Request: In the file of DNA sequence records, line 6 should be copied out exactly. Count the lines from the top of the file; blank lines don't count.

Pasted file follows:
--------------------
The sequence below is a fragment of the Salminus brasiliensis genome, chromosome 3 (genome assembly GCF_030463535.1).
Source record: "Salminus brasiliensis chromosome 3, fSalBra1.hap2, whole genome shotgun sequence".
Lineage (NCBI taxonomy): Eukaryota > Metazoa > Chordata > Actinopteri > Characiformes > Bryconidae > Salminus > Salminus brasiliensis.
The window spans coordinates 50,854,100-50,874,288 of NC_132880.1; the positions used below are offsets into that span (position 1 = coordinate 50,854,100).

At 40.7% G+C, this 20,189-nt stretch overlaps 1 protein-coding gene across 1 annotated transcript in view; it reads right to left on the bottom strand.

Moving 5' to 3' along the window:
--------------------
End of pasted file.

Moving 5' to 3' along the window: